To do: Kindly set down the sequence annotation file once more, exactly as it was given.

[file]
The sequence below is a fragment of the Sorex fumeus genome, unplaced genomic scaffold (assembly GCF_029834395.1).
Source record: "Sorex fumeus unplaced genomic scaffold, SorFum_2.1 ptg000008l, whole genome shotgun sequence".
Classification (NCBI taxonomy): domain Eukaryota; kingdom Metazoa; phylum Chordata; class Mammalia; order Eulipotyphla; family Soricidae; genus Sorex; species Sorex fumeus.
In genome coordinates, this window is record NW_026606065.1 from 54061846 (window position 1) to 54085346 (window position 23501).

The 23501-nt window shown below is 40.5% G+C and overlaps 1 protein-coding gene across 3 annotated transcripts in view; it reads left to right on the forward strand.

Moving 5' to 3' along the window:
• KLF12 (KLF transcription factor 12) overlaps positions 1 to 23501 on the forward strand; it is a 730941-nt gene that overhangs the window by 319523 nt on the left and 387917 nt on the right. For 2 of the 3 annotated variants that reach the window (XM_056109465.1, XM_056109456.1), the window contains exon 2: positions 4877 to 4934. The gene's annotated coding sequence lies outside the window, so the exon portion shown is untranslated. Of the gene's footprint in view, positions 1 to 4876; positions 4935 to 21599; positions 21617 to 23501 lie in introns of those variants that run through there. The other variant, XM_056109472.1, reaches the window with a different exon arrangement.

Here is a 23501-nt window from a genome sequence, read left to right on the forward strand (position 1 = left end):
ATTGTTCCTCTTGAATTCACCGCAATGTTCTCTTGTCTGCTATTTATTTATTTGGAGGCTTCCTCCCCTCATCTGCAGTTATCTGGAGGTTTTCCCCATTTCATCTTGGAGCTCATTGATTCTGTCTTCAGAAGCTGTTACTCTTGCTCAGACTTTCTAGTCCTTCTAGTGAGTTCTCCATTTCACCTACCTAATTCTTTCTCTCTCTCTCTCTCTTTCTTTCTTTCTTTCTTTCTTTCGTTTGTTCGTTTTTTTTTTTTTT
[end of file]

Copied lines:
The sequence below is a fragment of the Sorex fumeus genome, unplaced genomic scaffold (assembly GCF_029834395.1).
Source record: "Sorex fumeus unplaced genomic scaffold, SorFum_2.1 ptg000008l, whole genome shotgun sequence".
Classification (NCBI taxonomy): domain Eukaryota; kingdom Metazoa; phylum Chordata; class Mammalia; order Eulipotyphla; family Soricidae; genus Sorex; species Sorex fumeus.
In genome coordinates, this window is record NW_026606065.1 from 54061846 (window position 1) to 54085346 (window position 23501).

The 23501-nt window shown below is 40.5% G+C and overlaps 1 protein-coding gene across 3 annotated transcripts in view; it reads left to right on the forward strand.

Moving 5' to 3' along the window:
• KLF12 (KLF transcription factor 12) overlaps positions 1 to 23501 on the forward strand; it is a 730941-nt gene that overhangs the window by 319523 nt on the left and 387917 nt on the right. For 2 of the 3 annotated variants that reach the window (XM_056109465.1, XM_056109456.1), the window contains exon 2: positions 4877 to 4934. The gene's annotated coding sequence lies outside the window, so the exon portion shown is untranslated. Of the gene's footprint in view, positions 1 to 4876; positions 4935 to 21599; positions 21617 to 23501 lie in introns of those variants that run through there. The other variant, XM_056109472.1, reaches the window with a different exon arrangement.

Here is a 23501-nt window from a genome sequence, read left to right on the forward strand (position 1 = left end):
ATTGTTCCTCTTGAATTCACCGCAATGTTCTCTTGTCTGCTATTTATTTATTTGGAGGCTTCCTCCCCTCATCTGCAGTTATCTGGAGGTTTTCCCCATTTCATCTTGGAGCTCATTGATTCTGTCTTCAGAAGCTGTTACTCTTGCTCAGACTTTCTAGTCCTTCTAGTGAGTTCTCCATTTCACCTACCTAATTCTTTCTCTCTCTCTCTCTCTTTCTTTCTTTCTTTCTTTCTTTCGTTTGTTCGTTTTTTTTTTTTTT